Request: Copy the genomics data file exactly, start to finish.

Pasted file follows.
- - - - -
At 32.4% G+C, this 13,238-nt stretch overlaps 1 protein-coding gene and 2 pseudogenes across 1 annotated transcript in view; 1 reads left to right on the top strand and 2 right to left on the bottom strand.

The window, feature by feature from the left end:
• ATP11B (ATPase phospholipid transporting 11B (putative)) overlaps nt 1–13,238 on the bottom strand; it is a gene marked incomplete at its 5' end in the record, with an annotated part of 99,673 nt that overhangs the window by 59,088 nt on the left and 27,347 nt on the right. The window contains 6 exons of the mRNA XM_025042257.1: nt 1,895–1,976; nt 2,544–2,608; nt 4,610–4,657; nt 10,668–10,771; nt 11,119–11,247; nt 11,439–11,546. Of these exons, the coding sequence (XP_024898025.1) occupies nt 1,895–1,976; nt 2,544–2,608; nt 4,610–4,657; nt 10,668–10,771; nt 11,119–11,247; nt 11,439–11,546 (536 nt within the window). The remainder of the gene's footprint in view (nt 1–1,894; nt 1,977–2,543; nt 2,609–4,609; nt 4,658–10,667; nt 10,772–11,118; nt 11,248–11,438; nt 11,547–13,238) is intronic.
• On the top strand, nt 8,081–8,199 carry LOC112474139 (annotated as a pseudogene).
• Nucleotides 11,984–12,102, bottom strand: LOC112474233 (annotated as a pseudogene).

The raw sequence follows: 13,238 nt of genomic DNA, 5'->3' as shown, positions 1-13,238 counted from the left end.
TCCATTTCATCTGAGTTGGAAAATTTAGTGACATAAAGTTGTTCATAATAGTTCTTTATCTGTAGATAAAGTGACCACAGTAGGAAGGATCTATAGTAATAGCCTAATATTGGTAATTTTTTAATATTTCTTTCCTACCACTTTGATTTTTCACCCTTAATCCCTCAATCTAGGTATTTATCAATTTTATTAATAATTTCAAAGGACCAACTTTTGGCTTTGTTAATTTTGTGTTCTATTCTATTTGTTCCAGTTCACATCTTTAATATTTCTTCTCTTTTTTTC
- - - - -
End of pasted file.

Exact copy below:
At 32.4% G+C, this 13,238-nt stretch overlaps 1 protein-coding gene and 2 pseudogenes across 1 annotated transcript in view; 1 reads left to right on the top strand and 2 right to left on the bottom strand.

The window, feature by feature from the left end:
• ATP11B (ATPase phospholipid transporting 11B (putative)) overlaps nt 1–13,238 on the bottom strand; it is a gene marked incomplete at its 5' end in the record, with an annotated part of 99,673 nt that overhangs the window by 59,088 nt on the left and 27,347 nt on the right. The window contains 6 exons of the mRNA XM_025042257.1: nt 1,895–1,976; nt 2,544–2,608; nt 4,610–4,657; nt 10,668–10,771; nt 11,119–11,247; nt 11,439–11,546. Of these exons, the coding sequence (XP_024898025.1) occupies nt 1,895–1,976; nt 2,544–2,608; nt 4,610–4,657; nt 10,668–10,771; nt 11,119–11,247; nt 11,439–11,546 (536 nt within the window). The remainder of the gene's footprint in view (nt 1–1,894; nt 1,977–2,543; nt 2,609–4,609; nt 4,658–10,667; nt 10,772–11,118; nt 11,248–11,438; nt 11,547–13,238) is intronic.
• On the top strand, nt 8,081–8,199 carry LOC112474139 (annotated as a pseudogene).
• Nucleotides 11,984–12,102, bottom strand: LOC112474233 (annotated as a pseudogene).

The raw sequence follows: 13,238 nt of genomic DNA, 5'->3' as shown, positions 1-13,238 counted from the left end.
TCCATTTCATCTGAGTTGGAAAATTTAGTGACATAAAGTTGTTCATAATAGTTCTTTATCTGTAGATAAAGTGACCACAGTAGGAAGGATCTATAGTAATAGCCTAATATTGGTAATTTTTTAATATTTCTTTCCTACCACTTTGATTTTTCACCCTTAATCCCTCAATCTAGGTATTTATCAATTTTATTAATAATTTCAAAGGACCAACTTTTGGCTTTGTTAATTTTGTGTTCTATTCTATTTGTTCCAGTTCACATCTTTAATATTTCTTCTCTTTTTTTC